Hartline said talk of Rubio getting into the race is being generated by the same types of political insiders that once tried to talk Rubio out of the 2010 race for Senate.

"Marco Rubio made the right decision in 2010 when he refused to get pushed out of the race by the power brokers in Washington," he said.  "As usual, Washington Republicans think they can control the race, but the voters of Florida will decide who our nominee is, and we feel confident about where we are."

The final Senate candidate, U.S. Rep. Ron DeSantis, R-Ponte Vedra Beach, isn't yet declaring his plans if Rubio decides to enter the race. 

"We are not concerned with D.C. chatter," said Brad Herold, DeSantis' campaign manager. "We're focused on continuing to run the strongest campaign of any candidate in Florida."

Times staff writers Michael Auslen and Alex Leary contributed to this post.


In this age of political disruption, is the party as we know it over?

Political parties KRT Tim GoheenThis summer may be remembered not only for a blue moon and the welcome end to a bitter presidential primary, it may also mark the time America’s century-old political parties went on life support.

At the top of the ticket, both the Florida Democratic Party and the Republican Party of Florida have anointed presidential frontrunners who are seen by most voters more negatively than positively. Corporate donors, the bread and butter of the party diet, are circumventing the parties in large numbers by contributing directly to candidates’ committees.


In Florida, the often-reliable bellwether for the nation, party membership is steadily eroding as the majority of new voters don’t register with any party and fewer new voters are registering than have in previous presidential years.

Then there are the casualties.

Florida Congresswomen Debbie Wasserman Schultz, the head of the Democratic National Committee, has beentargeted for defeat from within by Bernie Sanders, the 74-year-old Vermont senator who is the overwhelming favorite of the youth vote. Jeb Bush, Florida GOP’s favorite son, is so disgusted by Donald Trump and his message he has announced he won’t vote for his party’s nominee. And GOP candidates in Hispanic-rich South Florida are keeping their distance from the frontrunner.

With a battleground this bloodied, can political parties be saved?

It’s an uncomfortable question that could have serious implications for future statewide candidates like Agriculture Commissioner Adam Putnam, Tampa Mayor Bob Buckhorn and Congresswoman Gwen Graham. Each hopes to run for governor in 2018 relying on a durable, traditional, governing coalition.

But 2016 laid waste to durable traditions as Florida and the nation showed that its allegiance to political parties was over.

“I think we’ve got 20 more years of disruption ahead of us,” predicts Steve Schale, the Democratic consultant to who steered Obama’s victory in Florida in 2008. “You’ve got a generation of people who are growing up in a time when traditional organizations are not vital to the world. We have to figure out what do we look like in the next 20 years, and do we even exist?”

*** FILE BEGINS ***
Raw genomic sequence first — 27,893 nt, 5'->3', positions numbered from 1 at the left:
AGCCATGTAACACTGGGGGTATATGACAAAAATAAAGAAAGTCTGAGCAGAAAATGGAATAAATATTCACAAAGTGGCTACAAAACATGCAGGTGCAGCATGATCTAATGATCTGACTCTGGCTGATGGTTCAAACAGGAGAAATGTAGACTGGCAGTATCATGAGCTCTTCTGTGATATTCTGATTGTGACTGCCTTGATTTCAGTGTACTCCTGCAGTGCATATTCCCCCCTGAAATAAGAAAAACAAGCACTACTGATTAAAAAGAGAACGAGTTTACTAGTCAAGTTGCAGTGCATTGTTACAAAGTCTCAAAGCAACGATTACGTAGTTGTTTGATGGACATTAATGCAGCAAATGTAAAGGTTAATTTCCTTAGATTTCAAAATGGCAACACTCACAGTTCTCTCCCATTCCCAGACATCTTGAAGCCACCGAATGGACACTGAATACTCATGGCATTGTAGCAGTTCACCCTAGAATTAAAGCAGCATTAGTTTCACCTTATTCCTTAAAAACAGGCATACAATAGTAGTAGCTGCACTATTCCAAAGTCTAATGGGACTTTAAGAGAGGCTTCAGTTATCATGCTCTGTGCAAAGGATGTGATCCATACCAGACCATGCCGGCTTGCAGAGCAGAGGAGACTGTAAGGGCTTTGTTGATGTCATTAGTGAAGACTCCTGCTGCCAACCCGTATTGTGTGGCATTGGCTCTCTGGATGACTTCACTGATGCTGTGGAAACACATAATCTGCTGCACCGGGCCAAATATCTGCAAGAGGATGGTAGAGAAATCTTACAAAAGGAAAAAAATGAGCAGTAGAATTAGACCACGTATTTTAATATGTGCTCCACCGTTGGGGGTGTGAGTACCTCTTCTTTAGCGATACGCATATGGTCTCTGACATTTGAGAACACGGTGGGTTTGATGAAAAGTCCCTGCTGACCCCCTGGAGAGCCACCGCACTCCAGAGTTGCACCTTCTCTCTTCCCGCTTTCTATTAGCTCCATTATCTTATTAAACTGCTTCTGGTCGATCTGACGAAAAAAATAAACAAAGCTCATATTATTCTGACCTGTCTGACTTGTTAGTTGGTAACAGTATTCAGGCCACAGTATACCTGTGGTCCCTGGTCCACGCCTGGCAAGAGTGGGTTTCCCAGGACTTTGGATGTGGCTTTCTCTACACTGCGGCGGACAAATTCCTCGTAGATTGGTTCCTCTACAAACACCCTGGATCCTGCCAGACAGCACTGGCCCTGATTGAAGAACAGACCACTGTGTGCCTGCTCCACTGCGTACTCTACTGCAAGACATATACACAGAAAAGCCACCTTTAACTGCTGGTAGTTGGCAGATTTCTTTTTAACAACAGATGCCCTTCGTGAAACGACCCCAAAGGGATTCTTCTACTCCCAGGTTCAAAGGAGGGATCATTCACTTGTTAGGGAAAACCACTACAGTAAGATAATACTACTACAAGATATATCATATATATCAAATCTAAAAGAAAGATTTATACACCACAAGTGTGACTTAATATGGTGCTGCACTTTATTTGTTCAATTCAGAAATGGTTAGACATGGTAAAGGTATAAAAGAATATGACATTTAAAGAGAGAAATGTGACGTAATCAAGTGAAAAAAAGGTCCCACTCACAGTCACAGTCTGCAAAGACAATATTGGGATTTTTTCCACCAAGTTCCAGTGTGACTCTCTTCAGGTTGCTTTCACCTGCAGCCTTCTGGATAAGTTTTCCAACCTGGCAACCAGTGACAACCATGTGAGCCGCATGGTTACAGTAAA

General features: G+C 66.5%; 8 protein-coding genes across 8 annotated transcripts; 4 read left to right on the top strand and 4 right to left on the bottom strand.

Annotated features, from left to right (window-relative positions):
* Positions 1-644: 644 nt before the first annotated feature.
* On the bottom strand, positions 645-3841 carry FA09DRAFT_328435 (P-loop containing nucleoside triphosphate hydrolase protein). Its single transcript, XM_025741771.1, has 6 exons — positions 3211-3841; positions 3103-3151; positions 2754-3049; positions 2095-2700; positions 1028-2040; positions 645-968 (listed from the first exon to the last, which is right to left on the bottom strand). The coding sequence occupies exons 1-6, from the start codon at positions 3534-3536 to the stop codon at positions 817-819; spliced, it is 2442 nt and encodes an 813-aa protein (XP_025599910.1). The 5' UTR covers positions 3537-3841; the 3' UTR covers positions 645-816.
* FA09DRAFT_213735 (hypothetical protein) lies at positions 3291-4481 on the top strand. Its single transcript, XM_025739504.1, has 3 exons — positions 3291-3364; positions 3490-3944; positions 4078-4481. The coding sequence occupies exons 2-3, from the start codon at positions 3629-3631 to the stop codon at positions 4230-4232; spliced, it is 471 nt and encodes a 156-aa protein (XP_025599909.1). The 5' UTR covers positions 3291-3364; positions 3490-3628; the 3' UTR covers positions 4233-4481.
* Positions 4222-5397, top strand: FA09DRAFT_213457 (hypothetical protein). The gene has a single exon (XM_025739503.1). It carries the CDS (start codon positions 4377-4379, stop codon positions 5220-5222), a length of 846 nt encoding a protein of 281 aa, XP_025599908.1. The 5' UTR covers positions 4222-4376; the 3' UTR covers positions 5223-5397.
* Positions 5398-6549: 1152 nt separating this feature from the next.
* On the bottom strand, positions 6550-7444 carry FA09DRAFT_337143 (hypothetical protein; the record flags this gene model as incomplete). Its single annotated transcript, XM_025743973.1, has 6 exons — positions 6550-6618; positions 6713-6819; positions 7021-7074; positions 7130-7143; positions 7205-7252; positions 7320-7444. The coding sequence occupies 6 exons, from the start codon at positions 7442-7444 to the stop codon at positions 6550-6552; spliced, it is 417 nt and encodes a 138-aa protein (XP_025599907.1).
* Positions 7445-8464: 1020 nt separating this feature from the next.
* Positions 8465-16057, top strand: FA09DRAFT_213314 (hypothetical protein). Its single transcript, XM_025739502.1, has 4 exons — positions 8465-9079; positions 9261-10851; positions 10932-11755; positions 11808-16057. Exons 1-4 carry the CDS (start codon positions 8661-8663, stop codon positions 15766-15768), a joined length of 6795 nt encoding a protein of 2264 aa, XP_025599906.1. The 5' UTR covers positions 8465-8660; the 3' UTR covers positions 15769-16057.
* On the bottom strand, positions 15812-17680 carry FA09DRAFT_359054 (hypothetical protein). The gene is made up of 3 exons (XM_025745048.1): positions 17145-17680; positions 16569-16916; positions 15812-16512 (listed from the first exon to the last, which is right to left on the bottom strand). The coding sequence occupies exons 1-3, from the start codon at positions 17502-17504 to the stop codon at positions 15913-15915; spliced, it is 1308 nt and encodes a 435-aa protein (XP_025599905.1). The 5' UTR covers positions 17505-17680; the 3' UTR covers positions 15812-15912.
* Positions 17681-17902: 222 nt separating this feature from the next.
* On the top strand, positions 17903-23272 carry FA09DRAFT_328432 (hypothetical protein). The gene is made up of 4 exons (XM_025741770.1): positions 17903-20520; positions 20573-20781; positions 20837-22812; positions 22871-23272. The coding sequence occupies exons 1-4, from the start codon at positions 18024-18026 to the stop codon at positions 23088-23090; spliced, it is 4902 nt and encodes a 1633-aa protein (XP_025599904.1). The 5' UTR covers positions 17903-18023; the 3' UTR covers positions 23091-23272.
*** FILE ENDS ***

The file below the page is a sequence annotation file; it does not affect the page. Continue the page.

The numbers tell just part of the story. Of the 2.1 million new registered voters in Florida since 2012, 28 percent have registered Republican, 31 percent Democrat and 42 percent registered anything else, according to data analyzed by Associated Industries of Florida.

David Johnson, former executive director of the Republican Party who worked on Bush’s Right to Rise political committee this election cycle, is among those who say his party has reached an existential crisis.

“The Republican Party is torn apart,” he said, and how it handles Trump’s divisive campaign will be the crucial test. “There is no question in my mind there is a path toward a viable third or fourth party in the future.” More here

Illustration: Tim Goheen, KRT


Broward Democrats hire deputy political director

The Broward Democratic Party hired David Metellus to serve as deputy political director and get out the vote coordinator.

Metellus has previously worked for U.S. Rep. Debbie Wasserman Schultz -- who is in a primary battle against Tim Canova -- and U.S. Rep. Ted Deutch. Metellus is a native of Coconut Creek.

Particularly in presidential years the campaigns have their own turnout operations and don't rely on county party groups. But the county's Democrats have a poor record of turning out in non-presidential cycles -- see Republican Gov. Rick Scott's victories in 2010 and 2014 -- and in primaries.

The Florida Democratic Party also has 12 field staff working out of the county party's headquarters in Plantation and an office in Pompano Beach. 

Key GOP super PAC says it'd back Marco Rubio re-election

via @learyreports

Senate Leadership Fund, a super PAC tied to Mitch McConnell, says it would back Marco Rubio if he decided to run for re-election — the latest sign in a coordinated effort to woo the Florida Republican.

“Florida is a huge financial commitment. We felt confident about betting on Rubio back in 2010 and would do it again in a heartbeat, but right now it's hard to imagine making that same investment without him as our candidate,”  Steven Law of SLF said in a statement Friday.

--ALEX LEARY, Tampa Bay Times

Enterprise Florida's Johnson hired second Port Miami staffer; Wilkins could earn $100K for EFI reorg plan

Bill Johnson, the Enterprise Florida CEO who resigned in March, hired a second former PortMiami colleague for a high-paying job at the state's now-weakened public-private job creation partnership.